Friday, 22 August 2008

Oh Amsterdam

With any luck, every parent goes through this. One day, when your kid is old and savvy enough, she will tell you all about a holiday she is planning. She will describe it to you in intricate detail: who she plans to go with, how she hopes to manage her money, the itinerary she wants to follow. She will ask if you think it is a good idea, meaning Do you think I'm ready for this? And you will look at her in all her trusting innocence and picture her out in the large, indifferent world and think Nooo!. She may be ready, but you're not. And yet, that really isn't her problem, is it? What's important is that she is ready and willing -- chomping at the bit, even. So no matter how you feel, if you know that she really is old enough to manage this, you must say Yes.

This happened to us a few months ago. Our eldest and her best friend, who now lives with us, came bursting into our living room, barely able to contain their glee: "We're going to go to Amsterdam!"

We grilled them about their travel plans, and they were amazingly sound. They had contingency plans. They had expectations that were relatively realistic, and they had responsible ways to manage their money. We knew that we could not say No this time; that you protect your kids as long as you can, but in the end, this is really what you're getting them ready for: the big flight. My father-in-law always claimed you knew you'd made it as a parent when your kids were itching to leave home. That when they called you up and told you they were having a blast, you knew your job was complete.

So I guess we've made it.

In another life, I too went to Amsterdam as a young, giddy twenty- something. I found a youth hostel there right in the middle of the red light district in Dam Square. My first week there, I saw an ad written in Japanese tacked to the hostel's bulletin board; a Japanese restaurant was looking for kitchen staff. I called them up, and the next day I had a job washing dishes in this restaurant. After working there a week, I had friends, one square meal a day at lunchtime (leftovers, true, but tasty and nutritious nevertheless), and a place to sleep for free: in the room just over the restaurant where the waitresses changed into their kimonos every evening. There was even a shower there, and a small library of Japanese graphic novels. I learned to read Japanese in America and Japan, but Amsterdam was where I developed my reading fluency. Those were heady days, and if my parents had said No to me way back when, where would I be?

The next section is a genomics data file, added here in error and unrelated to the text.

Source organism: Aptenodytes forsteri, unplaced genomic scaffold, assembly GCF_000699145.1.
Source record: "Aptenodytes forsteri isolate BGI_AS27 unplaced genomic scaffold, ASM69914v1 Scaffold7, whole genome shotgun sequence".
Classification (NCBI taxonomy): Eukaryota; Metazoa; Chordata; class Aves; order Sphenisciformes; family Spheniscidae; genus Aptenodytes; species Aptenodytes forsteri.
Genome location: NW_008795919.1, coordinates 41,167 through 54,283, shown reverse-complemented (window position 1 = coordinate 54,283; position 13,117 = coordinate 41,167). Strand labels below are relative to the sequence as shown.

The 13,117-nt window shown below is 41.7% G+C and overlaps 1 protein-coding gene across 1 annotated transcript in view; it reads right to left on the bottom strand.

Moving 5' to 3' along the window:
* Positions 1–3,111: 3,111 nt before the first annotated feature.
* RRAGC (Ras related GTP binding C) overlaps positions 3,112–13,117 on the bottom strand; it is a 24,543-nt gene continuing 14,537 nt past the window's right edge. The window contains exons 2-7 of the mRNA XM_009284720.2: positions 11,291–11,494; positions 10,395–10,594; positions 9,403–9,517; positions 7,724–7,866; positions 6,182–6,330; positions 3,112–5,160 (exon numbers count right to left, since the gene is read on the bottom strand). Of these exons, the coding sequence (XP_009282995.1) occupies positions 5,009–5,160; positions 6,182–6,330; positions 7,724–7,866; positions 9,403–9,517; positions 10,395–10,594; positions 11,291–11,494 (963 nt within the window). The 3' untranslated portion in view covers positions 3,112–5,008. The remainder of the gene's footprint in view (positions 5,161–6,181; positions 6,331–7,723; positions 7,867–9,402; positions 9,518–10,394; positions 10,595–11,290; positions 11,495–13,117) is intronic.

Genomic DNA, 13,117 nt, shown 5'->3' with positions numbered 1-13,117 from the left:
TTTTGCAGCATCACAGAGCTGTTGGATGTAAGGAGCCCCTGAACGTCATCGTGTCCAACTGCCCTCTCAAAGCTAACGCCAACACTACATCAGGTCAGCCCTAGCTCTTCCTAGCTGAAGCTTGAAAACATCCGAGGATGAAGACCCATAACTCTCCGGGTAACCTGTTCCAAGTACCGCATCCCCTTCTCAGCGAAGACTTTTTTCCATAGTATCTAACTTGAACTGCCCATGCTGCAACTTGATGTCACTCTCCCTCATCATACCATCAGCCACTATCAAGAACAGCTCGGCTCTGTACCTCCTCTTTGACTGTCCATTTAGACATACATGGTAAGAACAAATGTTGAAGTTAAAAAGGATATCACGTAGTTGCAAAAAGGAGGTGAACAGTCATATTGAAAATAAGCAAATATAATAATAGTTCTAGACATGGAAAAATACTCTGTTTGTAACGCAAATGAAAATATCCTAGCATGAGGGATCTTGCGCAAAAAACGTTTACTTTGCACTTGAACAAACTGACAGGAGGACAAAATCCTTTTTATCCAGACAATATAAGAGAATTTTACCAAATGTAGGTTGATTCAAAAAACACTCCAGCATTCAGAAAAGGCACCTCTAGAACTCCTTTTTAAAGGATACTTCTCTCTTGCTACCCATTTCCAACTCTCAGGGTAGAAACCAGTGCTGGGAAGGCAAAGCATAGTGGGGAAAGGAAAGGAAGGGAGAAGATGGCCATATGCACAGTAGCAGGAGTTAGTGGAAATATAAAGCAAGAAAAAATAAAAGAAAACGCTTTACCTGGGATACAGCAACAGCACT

We saw the eldest and her best friend off in Lockerbie at midnight. They were half out of their wits with excitement: two weeks in Amsterdam all by themselves! They had their debit cards tucked into their money belts, carefully-packed duffel bags, travel shampoo and conditioner, and a full complement of traveler's checks, much admired and examined. I resolved that I would not, under any circumstances, embarrass them by admonishing the bus driver to look after them. I would give them a quick, comradely hug; I would remind them to have fun.

It started raining and the bus was late. We didn't have umbrellas, and when a pack of loudmouth drunks hogged the bus shelter, leaving us to get soaked, I felt like shoving them out of the way. I felt like blazing a path before these two kids -- clearing the entire world of all the evil, selfish, hateful, unhelpful people so they could move freely and happily through it. And of course you cannot do that, so instead I gave them bear hugs and sloppy kisses and told them to have a good time for me.

My husband's resolve broke; he told the bus driver to look after them. The bus driver smiled and said he would do his best, and the bus pulled away.

"Well, that's the hardest thing I've ever done in my life," my husband said as we watched the bus tail lights disappear. We drove home through the rain and mist and tried not to be too mournful. Kids are lucky. They live pretty much in the here and now. We parents ought to try doing that more.

We've had lots of phone calls and e-mails. They have found every decent Chinese restaurant in town, but they still haven't been to Anne Frank's house or any of the museums. We have been informed that Amsterdam is awash with hot-looking men. The Heineken Beer Factory (highly recommended by me) is sadly closed for repairs, and yesterday, my daughter gave directions to a young Asian man who bravely asked in English, but could not understand her answer -- until she switched to Japanese.

"I knew he was Japanese as soon as he started talking!" she burbled.